APA’s study shows that teenagers’ level of stress increases greatly throughout the school year. Outside of school, it rests at around 4.6. This is still higher than what is considered healthy, but it offers clear evidence that the school system is, in part, to blame for the stress crisis that we see amongst the younger population.
7. 3.6% of adults in the US suffer from PTSD.
According to a study by the National Institutes of Health, roughly four in 100 US citizens suffered from post-traumatic stress disorder (PTSD) over the past year. In other words, nearly 12 million people in the US alone were diagnosed with PTSD last year, which is one of the many worrying stress statistics.
PTSD is an anxiety disorder caused by exposure to traumatic events and experiences. People with PTSD can suffer from chronic stress, fear, guilt, and anxiety that don’t fade over time.
8. Women are more than twice as likely to have PTSD.
The currently available post-traumatic stress disorder statistics show that this disorder is significantly more prevalent in women than men. Around 5.2% of women have it, which is more than double the rate of 1.8% for men.
There are several theories as to why it is more prevalent in women. For one, sexual assault is statistically more likely to happen to women.
9. 62% of people suffer from high levels of stress during the holidays.
Holiday stress is real and affects a sizable portion of people. A Healthline survey shows that 62% of people experience elevated levels of stress throughout the holidays. Nearly one in five, or 18% of surveyed, said this period is quite stressful. Meanwhile, 44% said it was somewhat stressful. Only 10% stated they suffered no stress at all during the holiday season.
The increased spending can lead to stress, but so can the pressure of reuniting with people, making long-distance trips, or having guests at your home for an extended period of time.
10. Money is considered the number one cause of stress.
What is the number one cause of stress in the US? APA’s study on stress ranks money at the top place, with 31% of people stating that it was a significant source of stress in their life. Economic anxiety has largely been shown to be a significant mental health risk across the US.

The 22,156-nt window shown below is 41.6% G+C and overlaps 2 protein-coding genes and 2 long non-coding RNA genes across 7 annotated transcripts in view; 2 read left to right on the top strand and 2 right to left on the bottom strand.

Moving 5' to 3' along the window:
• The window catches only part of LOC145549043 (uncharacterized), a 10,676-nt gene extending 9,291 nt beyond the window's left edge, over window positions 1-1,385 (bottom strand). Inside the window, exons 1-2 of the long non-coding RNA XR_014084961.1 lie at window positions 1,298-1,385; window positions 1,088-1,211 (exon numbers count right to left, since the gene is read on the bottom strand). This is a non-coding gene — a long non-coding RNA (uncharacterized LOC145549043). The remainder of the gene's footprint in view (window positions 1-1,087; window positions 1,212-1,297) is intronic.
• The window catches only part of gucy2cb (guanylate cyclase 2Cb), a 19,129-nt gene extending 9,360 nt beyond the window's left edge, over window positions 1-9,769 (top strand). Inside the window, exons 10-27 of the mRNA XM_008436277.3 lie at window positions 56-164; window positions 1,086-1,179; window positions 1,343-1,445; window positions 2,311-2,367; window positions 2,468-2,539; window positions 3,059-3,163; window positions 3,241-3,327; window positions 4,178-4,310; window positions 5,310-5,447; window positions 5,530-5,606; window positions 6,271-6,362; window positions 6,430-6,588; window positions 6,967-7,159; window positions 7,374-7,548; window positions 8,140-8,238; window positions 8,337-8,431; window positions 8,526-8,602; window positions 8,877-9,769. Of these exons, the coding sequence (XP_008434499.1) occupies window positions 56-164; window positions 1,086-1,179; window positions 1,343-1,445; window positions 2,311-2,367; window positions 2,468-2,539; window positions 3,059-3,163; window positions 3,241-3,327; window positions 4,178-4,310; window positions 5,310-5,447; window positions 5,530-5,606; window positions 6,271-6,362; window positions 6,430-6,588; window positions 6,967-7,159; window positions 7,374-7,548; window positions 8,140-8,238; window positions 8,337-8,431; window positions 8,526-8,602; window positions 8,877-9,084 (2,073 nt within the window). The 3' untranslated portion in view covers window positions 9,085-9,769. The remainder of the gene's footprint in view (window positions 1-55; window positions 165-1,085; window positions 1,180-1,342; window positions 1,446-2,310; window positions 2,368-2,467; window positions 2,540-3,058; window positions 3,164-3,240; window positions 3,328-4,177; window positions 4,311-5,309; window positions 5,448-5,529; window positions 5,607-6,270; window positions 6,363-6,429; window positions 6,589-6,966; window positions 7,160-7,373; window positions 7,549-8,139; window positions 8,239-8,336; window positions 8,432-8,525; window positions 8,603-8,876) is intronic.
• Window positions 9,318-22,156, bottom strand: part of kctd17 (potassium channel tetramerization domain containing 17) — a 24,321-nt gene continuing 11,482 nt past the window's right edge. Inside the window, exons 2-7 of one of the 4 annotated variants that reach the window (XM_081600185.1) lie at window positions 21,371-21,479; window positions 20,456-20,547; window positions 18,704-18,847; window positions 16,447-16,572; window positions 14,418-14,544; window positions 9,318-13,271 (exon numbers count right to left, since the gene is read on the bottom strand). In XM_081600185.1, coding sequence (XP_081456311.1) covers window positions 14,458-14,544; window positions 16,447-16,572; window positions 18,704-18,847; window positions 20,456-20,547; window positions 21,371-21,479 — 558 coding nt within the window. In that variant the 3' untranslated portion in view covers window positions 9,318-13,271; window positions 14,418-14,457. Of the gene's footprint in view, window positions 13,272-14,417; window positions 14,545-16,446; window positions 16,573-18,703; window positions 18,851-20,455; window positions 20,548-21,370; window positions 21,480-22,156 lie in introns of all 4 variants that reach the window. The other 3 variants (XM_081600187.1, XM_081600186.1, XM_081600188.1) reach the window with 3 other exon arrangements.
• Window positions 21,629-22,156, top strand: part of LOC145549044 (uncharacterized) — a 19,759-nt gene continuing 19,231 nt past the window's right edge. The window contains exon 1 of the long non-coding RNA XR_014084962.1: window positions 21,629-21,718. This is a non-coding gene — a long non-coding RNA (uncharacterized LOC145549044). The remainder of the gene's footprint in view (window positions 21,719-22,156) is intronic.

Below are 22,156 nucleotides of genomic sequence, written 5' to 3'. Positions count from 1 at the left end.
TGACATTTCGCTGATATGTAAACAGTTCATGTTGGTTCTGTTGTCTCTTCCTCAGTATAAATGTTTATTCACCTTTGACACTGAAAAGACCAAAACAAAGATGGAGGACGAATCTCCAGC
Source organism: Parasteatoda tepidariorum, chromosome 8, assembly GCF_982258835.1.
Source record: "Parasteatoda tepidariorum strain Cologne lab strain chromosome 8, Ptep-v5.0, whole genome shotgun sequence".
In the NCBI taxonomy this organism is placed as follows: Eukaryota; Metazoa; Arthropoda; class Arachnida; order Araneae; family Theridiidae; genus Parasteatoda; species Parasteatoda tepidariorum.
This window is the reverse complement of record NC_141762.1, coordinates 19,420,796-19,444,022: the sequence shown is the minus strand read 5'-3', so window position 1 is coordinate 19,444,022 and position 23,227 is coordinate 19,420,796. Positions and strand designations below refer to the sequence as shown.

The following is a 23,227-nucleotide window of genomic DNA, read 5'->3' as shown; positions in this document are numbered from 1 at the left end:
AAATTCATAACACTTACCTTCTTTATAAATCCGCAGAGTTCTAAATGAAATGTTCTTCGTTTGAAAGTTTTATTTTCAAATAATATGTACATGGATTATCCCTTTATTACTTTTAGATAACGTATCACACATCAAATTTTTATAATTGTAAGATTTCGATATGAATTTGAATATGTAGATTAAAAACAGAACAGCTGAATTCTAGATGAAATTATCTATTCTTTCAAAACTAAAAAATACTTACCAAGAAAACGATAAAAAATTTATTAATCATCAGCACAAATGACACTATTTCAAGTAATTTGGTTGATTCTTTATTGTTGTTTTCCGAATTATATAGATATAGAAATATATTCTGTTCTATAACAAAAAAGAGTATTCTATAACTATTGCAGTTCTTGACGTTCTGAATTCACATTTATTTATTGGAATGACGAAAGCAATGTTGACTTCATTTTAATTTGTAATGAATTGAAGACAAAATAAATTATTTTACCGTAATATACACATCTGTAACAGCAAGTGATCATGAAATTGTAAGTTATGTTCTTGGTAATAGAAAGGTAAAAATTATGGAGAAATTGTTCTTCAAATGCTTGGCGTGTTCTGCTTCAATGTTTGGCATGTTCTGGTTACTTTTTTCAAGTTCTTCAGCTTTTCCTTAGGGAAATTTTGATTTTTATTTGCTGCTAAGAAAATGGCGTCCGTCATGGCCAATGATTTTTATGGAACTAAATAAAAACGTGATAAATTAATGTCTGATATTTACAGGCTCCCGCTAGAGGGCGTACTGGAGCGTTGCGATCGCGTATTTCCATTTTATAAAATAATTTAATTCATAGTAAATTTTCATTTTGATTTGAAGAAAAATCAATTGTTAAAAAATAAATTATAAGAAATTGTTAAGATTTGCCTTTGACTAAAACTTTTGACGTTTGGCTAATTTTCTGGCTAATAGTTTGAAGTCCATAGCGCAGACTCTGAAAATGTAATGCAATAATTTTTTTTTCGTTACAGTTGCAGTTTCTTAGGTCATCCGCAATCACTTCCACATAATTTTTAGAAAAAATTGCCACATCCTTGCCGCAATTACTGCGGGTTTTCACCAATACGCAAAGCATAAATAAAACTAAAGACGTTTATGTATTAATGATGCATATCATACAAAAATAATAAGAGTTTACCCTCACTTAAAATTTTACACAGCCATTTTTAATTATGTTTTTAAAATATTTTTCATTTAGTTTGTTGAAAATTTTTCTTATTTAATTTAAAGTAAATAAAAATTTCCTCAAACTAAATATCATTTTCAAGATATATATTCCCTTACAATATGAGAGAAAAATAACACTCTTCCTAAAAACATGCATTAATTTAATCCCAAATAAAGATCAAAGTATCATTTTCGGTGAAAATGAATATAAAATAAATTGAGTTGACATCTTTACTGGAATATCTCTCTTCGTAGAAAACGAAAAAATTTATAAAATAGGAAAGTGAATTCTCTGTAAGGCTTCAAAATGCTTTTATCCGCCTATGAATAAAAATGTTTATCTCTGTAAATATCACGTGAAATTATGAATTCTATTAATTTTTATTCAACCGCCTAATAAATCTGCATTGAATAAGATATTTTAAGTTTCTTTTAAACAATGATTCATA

So what are the top ten causes of stress? Apart from money, other causes of stress include work (22%), relationship issues (17%), health problems in the family (17%), family responsibilities (17%), housing costs (16%), the economy (16%), job stability (16%), personal health concerns (15%), and personal safety (6%).
11. 14% of people exercise to manage their stress.
Exercise has long been known to be one of the most effective ways to manage the symptoms of stress. It helps improve your sleep, which regulates the production of cortisol (also known as the stress hormone). It also releases neurotransmitters such as endorphins, which help improve your mood not only immediately but in the long-term as well.
As such, exercise and stress statistics show that it is one of the most common methods of stress management that people use. More precisely, 14% use exercising to manage stress, 18% talk to friends or family, 17% sleep, 14% watch movies or TV, 14% turn to eating, and 13% listen to music.
12. Nearly one in four millennials experience more stress than they did last year.
What age group has the most stress? Millennials are often called “the most stressed” generation, and there may be evidence to support that claim. According to APA studies, 39% of millennials are more stressed than they were last year, compared to 33% of baby boomers. Sleep apnea stats show that more than 52% of millennials have sleepless nights due to stress, compared to 37% of baby boomers.
Several factors, such as increasing political polarization, social media, and climate change concerns, are thought to cause higher levels of stress for younger people. However, a closer look at millennials’ stress statistics shows that a lot of them suffer from work-related stress.
13. Chronic stress is linked with six leading causes of death.
How many people have died because of stress? This is not easy to answer because stress doesn’t kill us directly. However, it could be a key contributor to a health-related issue. For example, there is the term “karoshi” in Japan that is roughly translated as “death by overworking.”
It’s estimated that between 75% to 90% of all trips to the doctor are due to stress-related issues. Furthermore, stress is a risk factor in the six leading causes of death, including heart disease, cancer, lung ailments, accidents, liver cirrhosis, and suicide.
14. Work-related stress causes 120,000 deaths a year.